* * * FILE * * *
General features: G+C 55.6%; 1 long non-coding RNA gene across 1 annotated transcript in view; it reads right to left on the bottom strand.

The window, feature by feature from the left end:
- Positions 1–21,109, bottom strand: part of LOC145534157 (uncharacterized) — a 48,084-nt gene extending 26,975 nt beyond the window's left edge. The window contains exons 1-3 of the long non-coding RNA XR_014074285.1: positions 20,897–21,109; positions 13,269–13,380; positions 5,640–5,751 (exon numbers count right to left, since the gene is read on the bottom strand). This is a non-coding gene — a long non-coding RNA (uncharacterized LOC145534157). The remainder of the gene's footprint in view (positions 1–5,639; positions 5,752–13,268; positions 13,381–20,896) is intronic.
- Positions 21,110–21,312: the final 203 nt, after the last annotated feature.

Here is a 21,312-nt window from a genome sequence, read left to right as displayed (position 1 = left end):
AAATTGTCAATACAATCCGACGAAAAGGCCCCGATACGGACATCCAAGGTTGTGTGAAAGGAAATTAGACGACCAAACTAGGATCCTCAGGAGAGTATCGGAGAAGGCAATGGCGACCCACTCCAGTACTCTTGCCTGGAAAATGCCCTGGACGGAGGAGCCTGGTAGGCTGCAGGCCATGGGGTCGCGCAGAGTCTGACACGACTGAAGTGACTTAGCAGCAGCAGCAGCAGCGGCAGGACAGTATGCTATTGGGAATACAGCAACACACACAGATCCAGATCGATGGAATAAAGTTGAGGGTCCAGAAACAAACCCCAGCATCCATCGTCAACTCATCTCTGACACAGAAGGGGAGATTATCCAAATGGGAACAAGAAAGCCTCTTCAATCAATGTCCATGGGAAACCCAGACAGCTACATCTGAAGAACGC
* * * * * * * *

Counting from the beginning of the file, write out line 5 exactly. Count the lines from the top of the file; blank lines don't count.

Here is a 21,312-nt window from a genome sequence, read left to right as displayed (position 1 = left end):